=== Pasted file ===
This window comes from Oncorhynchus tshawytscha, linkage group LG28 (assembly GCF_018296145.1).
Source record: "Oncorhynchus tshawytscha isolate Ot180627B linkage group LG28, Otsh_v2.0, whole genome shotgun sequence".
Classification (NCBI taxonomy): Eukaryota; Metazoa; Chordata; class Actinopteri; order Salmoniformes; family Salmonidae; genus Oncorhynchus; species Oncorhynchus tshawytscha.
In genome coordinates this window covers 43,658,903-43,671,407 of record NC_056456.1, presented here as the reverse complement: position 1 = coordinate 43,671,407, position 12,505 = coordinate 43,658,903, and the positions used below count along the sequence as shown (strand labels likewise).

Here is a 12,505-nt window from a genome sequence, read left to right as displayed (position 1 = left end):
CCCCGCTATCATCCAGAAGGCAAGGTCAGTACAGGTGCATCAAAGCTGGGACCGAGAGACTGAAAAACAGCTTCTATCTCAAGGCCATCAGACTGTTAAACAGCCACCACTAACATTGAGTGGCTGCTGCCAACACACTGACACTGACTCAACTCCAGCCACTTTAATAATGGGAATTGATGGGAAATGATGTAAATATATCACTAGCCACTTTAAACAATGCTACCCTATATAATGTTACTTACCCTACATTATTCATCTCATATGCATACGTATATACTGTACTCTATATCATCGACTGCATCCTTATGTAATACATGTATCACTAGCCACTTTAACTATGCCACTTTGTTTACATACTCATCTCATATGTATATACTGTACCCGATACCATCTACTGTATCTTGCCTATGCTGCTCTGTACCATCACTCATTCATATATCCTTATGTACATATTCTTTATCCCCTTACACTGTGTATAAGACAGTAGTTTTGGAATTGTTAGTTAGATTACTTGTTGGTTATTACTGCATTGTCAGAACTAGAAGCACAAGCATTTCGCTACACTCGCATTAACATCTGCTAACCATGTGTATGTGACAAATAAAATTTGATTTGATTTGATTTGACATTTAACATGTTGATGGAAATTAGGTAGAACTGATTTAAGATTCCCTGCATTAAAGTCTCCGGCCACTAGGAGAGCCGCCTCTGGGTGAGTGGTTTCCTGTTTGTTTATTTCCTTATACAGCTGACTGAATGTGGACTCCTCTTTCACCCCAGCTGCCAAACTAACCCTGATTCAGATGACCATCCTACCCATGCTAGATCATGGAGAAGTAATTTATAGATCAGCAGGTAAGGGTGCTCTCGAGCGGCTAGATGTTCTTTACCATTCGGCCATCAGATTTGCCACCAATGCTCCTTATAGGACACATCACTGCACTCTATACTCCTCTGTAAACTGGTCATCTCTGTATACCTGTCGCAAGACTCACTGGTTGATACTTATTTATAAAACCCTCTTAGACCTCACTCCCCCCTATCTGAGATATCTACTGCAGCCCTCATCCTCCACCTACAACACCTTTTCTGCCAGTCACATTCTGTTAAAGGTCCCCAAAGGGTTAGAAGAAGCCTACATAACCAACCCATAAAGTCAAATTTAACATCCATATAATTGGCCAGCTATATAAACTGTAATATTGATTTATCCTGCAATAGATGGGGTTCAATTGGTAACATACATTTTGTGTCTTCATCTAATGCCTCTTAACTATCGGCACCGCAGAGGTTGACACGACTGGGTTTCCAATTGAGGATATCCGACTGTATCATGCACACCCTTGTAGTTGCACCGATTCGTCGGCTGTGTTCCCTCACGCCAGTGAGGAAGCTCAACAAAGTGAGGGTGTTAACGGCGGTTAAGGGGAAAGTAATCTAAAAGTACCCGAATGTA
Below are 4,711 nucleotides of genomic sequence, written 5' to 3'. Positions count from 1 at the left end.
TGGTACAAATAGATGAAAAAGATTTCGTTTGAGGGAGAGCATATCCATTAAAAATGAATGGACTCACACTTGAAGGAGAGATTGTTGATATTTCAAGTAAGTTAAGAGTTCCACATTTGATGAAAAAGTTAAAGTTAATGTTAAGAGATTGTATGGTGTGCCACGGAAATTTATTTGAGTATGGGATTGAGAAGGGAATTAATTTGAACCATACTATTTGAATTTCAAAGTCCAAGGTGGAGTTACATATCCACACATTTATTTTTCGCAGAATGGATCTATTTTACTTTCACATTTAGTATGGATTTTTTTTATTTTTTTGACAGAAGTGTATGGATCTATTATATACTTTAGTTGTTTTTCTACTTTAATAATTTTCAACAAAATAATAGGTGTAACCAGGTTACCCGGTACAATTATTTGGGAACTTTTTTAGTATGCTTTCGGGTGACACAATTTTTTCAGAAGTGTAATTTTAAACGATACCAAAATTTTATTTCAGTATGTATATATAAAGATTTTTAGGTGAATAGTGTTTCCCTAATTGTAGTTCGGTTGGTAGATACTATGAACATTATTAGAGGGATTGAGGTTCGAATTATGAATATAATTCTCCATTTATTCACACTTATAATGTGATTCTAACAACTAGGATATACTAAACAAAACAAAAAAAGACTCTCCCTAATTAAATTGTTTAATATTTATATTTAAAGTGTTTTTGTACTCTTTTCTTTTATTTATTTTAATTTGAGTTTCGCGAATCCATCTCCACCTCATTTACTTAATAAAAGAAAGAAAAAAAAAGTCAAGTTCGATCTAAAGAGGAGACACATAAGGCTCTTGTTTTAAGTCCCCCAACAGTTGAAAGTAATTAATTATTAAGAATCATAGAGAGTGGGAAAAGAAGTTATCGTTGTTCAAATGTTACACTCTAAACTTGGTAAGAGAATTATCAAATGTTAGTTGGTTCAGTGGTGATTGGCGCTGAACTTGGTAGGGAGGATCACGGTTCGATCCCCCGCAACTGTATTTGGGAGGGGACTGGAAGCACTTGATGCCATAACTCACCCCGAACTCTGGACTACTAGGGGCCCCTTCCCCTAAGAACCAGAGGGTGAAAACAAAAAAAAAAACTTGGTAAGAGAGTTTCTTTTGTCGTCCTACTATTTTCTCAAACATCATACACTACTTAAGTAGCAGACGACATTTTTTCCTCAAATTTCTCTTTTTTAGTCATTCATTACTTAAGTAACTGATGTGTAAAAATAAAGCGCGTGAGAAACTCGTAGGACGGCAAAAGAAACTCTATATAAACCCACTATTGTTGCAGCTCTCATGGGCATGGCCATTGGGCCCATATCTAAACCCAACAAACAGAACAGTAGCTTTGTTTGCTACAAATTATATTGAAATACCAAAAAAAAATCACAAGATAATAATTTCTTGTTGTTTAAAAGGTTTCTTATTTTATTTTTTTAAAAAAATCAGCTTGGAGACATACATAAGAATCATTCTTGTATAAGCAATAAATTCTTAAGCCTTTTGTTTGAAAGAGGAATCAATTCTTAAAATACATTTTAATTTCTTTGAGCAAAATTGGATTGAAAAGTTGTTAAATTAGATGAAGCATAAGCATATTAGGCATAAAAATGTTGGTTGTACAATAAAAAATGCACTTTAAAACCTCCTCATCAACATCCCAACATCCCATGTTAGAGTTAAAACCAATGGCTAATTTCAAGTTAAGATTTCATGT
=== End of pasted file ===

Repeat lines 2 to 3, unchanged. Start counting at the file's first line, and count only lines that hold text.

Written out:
Source record: "Oncorhynchus tshawytscha isolate Ot180627B linkage group LG28, Otsh_v2.0, whole genome shotgun sequence".
Classification (NCBI taxonomy): Eukaryota; Metazoa; Chordata; class Actinopteri; order Salmoniformes; family Salmonidae; genus Oncorhynchus; species Oncorhynchus tshawytscha.